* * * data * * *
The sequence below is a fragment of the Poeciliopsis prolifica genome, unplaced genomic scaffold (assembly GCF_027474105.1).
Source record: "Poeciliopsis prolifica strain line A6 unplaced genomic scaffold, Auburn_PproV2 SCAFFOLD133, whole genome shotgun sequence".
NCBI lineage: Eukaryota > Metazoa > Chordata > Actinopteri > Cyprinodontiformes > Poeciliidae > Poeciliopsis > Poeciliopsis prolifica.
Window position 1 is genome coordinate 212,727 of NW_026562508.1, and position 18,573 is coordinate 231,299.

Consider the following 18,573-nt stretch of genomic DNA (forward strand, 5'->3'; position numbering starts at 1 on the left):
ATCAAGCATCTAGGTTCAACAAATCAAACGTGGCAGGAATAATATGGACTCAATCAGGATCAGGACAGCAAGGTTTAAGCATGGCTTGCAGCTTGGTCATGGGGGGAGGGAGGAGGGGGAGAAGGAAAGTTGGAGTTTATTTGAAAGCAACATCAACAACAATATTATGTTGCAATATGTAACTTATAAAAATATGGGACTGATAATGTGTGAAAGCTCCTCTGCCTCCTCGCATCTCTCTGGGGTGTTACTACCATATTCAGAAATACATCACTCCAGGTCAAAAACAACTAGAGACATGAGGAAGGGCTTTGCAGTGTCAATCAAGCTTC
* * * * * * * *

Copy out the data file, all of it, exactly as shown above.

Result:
The sequence below is a fragment of the Poeciliopsis prolifica genome, unplaced genomic scaffold (assembly GCF_027474105.1).
Source record: "Poeciliopsis prolifica strain line A6 unplaced genomic scaffold, Auburn_PproV2 SCAFFOLD133, whole genome shotgun sequence".
NCBI lineage: Eukaryota > Metazoa > Chordata > Actinopteri > Cyprinodontiformes > Poeciliidae > Poeciliopsis > Poeciliopsis prolifica.
Window position 1 is genome coordinate 212,727 of NW_026562508.1, and position 18,573 is coordinate 231,299.

Consider the following 18,573-nt stretch of genomic DNA (forward strand, 5'->3'; position numbering starts at 1 on the left):
ATCAAGCATCTAGGTTCAACAAATCAAACGTGGCAGGAATAATATGGACTCAATCAGGATCAGGACAGCAAGGTTTAAGCATGGCTTGCAGCTTGGTCATGGGGGGAGGGAGGAGGGGGAGAAGGAAAGTTGGAGTTTATTTGAAAGCAACATCAACAACAATATTATGTTGCAATATGTAACTTATAAAAATATGGGACTGATAATGTGTGAAAGCTCCTCTGCCTCCTCGCATCTCTCTGGGGTGTTACTACCATATTCAGAAATACATCACTCCAGGTCAAAAACAACTAGAGACATGAGGAAGGGCTTTGCAGTGTCAATCAAGCTTC